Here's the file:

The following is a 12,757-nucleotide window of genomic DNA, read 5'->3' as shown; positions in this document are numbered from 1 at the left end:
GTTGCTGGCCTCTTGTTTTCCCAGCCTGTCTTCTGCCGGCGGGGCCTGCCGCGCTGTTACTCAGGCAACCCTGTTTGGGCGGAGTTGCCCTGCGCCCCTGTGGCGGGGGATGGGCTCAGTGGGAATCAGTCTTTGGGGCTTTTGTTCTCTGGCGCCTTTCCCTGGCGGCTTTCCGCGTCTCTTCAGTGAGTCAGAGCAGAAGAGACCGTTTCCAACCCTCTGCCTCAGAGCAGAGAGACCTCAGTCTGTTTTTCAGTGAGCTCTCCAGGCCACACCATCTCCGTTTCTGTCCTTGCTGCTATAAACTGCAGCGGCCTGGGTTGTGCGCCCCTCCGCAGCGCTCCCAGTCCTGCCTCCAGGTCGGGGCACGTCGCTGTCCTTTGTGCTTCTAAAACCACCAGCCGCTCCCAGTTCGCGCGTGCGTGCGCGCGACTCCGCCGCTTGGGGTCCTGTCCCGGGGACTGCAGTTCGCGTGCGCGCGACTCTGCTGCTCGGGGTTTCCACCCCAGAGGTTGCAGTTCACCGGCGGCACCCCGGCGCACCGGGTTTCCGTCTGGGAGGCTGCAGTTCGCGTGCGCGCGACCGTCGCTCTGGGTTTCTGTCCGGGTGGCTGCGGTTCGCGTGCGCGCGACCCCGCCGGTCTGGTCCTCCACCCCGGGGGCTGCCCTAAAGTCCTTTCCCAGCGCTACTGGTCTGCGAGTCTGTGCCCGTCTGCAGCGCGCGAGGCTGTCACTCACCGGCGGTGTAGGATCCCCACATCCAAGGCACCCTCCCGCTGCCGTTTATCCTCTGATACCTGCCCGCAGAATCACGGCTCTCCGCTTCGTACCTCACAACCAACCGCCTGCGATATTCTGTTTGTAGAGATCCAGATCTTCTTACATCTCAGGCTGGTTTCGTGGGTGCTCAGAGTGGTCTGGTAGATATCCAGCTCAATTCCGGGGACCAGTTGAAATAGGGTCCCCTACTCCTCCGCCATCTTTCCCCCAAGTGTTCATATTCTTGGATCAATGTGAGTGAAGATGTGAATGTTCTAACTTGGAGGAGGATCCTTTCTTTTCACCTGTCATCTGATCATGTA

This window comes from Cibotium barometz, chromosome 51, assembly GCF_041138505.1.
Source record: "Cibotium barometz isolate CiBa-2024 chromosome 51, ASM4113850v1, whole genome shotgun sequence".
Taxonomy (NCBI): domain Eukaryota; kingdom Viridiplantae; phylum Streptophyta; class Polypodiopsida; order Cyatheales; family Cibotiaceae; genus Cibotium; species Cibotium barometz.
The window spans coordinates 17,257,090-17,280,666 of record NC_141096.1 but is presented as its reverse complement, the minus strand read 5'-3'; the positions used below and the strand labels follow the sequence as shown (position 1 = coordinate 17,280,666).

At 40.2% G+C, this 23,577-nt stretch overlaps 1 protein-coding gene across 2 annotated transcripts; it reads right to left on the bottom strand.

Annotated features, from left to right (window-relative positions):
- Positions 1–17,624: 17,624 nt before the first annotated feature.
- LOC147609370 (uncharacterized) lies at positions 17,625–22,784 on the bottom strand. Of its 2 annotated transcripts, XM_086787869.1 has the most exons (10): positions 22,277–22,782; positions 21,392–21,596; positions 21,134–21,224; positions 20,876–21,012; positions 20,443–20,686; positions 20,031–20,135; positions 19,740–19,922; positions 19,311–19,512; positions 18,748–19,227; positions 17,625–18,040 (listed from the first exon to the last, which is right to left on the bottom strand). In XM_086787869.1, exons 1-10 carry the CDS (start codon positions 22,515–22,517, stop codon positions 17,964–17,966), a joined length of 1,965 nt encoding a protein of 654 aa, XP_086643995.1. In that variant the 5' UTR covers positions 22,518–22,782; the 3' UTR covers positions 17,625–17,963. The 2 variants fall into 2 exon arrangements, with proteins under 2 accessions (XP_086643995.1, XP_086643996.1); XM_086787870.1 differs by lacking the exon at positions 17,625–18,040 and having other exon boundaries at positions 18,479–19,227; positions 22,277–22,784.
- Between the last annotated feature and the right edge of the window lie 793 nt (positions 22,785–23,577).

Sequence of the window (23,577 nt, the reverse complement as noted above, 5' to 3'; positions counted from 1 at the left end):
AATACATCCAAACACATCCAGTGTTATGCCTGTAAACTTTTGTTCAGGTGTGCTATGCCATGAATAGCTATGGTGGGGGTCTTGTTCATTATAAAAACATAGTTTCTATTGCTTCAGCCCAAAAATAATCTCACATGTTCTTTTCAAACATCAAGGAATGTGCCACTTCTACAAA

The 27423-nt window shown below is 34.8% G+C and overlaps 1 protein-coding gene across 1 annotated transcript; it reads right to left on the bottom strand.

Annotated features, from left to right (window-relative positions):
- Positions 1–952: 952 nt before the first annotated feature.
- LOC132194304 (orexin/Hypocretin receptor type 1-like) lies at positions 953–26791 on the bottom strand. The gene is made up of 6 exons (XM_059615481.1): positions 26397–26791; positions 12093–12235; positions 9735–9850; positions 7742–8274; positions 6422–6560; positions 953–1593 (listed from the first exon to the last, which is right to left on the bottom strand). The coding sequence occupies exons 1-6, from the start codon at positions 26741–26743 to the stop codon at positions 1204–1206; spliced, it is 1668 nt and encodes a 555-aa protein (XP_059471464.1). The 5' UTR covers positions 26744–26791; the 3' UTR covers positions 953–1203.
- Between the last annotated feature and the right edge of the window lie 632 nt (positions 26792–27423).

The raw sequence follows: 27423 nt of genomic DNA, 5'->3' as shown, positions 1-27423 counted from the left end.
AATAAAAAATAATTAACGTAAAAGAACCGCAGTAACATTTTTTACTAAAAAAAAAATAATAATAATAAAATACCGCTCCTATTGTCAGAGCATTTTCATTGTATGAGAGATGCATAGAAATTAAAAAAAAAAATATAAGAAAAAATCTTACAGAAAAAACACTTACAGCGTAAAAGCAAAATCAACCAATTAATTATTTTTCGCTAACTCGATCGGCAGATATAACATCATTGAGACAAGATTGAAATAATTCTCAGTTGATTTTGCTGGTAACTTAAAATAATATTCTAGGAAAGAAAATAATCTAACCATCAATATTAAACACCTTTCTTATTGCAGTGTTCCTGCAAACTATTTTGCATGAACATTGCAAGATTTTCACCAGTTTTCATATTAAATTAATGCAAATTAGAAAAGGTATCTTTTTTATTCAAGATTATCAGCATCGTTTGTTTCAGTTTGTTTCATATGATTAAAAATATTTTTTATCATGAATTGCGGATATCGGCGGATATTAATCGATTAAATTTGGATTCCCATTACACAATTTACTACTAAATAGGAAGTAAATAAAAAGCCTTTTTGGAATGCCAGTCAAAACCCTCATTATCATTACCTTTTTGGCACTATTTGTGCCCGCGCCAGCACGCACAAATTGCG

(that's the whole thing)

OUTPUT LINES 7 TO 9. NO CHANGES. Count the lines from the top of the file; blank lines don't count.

At 40.2% G+C, this 23,577-nt stretch overlaps 1 protein-coding gene across 2 annotated transcripts; it reads right to left on the bottom strand.

Annotated features, from left to right (window-relative positions):
- Positions 1–17,624: 17,624 nt before the first annotated feature.